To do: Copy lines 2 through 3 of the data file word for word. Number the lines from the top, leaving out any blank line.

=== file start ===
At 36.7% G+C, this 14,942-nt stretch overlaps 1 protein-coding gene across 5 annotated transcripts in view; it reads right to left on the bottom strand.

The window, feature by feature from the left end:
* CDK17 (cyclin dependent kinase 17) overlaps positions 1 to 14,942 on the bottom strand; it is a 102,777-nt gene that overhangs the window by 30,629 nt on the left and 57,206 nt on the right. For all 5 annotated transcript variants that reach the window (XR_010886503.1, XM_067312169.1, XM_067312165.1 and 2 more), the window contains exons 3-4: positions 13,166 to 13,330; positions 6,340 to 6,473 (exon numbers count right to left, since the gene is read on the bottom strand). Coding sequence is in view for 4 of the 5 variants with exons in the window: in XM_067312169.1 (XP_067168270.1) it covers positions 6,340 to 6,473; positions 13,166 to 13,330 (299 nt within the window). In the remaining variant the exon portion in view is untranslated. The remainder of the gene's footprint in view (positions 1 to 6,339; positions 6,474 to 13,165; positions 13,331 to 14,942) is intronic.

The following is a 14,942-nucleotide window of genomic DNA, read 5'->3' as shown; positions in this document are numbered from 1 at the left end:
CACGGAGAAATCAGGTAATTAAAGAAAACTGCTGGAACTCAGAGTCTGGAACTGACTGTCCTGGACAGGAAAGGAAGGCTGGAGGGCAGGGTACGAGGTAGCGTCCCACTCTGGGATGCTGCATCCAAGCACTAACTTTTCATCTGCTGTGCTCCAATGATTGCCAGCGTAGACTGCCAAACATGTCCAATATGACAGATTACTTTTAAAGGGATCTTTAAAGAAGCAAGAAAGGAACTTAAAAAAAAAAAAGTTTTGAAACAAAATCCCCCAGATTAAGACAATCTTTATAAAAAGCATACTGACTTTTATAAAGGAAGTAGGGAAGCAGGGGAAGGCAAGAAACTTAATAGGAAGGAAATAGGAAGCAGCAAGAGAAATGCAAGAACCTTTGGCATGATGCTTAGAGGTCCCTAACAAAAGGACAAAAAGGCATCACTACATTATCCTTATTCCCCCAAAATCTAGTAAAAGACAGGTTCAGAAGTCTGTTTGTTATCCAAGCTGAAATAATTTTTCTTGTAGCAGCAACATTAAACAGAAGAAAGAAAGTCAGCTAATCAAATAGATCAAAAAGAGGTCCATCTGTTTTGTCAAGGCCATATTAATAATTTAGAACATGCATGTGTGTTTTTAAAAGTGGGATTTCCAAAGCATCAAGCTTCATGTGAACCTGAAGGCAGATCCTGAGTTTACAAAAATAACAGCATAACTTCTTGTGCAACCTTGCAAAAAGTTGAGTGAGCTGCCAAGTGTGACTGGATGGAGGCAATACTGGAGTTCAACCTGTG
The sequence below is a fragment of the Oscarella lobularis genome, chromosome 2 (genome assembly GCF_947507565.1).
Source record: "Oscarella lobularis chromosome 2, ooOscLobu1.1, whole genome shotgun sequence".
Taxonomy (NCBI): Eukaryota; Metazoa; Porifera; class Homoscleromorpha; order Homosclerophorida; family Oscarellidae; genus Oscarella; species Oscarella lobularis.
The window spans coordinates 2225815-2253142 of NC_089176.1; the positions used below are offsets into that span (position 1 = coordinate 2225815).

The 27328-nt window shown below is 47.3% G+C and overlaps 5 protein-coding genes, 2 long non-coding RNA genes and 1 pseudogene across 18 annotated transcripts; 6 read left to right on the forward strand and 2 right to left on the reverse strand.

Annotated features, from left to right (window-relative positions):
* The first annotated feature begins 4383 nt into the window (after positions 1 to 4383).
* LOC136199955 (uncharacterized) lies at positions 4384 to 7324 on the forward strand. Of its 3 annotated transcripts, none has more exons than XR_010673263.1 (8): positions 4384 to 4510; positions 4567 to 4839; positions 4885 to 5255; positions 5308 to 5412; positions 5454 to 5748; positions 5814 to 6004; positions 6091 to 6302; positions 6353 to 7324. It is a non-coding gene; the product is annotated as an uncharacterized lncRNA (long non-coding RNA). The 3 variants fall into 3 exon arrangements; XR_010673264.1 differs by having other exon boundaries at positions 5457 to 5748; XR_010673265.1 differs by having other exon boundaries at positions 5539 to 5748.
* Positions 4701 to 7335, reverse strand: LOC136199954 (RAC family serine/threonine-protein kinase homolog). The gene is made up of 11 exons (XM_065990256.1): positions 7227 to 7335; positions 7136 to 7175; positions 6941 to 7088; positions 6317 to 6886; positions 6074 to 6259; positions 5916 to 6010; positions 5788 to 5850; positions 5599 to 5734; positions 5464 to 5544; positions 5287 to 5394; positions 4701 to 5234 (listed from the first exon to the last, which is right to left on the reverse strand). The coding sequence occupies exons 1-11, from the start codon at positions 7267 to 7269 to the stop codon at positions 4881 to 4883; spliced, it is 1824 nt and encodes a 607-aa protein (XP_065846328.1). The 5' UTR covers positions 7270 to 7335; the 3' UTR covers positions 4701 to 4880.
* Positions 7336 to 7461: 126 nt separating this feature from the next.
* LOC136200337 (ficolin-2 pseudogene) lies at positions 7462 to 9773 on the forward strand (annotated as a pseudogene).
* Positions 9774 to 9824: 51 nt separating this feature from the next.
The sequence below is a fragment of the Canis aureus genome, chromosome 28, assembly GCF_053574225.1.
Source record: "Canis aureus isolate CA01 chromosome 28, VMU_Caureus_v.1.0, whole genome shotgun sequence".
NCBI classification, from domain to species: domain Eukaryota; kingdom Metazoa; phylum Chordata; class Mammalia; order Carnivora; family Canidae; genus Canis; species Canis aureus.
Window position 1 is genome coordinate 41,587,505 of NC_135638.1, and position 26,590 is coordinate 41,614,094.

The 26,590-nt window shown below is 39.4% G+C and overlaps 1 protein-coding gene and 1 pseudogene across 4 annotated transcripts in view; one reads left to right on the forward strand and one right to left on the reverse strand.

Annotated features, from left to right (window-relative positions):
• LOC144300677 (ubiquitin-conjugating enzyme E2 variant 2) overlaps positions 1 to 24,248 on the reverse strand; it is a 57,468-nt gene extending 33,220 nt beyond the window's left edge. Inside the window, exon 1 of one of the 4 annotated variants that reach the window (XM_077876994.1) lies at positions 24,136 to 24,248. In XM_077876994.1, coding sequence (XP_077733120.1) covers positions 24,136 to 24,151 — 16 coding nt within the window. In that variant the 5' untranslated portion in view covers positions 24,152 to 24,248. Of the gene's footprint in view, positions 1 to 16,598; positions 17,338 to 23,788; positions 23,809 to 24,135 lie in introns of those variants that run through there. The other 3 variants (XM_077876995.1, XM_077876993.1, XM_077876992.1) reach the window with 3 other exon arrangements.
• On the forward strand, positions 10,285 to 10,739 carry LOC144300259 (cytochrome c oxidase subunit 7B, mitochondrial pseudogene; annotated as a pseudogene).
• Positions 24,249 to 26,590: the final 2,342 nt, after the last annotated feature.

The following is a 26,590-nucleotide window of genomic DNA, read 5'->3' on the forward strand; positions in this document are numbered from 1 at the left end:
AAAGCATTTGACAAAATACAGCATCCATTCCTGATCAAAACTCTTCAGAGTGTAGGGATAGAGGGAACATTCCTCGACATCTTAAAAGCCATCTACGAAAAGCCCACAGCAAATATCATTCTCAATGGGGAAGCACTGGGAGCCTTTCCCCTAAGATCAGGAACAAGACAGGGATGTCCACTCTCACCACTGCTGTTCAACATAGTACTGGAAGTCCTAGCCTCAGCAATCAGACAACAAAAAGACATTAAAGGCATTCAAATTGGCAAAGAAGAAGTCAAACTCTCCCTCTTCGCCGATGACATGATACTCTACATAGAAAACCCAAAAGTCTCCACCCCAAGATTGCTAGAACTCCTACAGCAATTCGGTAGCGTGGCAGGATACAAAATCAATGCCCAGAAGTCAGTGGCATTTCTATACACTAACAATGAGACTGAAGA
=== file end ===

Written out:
The window, feature by feature from the left end:
* CDK17 (cyclin dependent kinase 17) overlaps positions 1 to 14,942 on the bottom strand; it is a 102,777-nt gene that overhangs the window by 30,629 nt on the left and 57,206 nt on the right. For all 5 annotated transcript variants that reach the window (XR_010886503.1, XM_067312169.1, XM_067312165.1 and 2 more), the window contains exons 3-4: positions 13,166 to 13,330; positions 6,340 to 6,473 (exon numbers count right to left, since the gene is read on the bottom strand). Coding sequence is in view for 4 of the 5 variants with exons in the window: in XM_067312169.1 (XP_067168270.1) it covers positions 6,340 to 6,473; positions 13,166 to 13,330 (299 nt within the window). In the remaining variant the exon portion in view is untranslated. The remainder of the gene's footprint in view (positions 1 to 6,339; positions 6,474 to 13,165; positions 13,331 to 14,942) is intronic.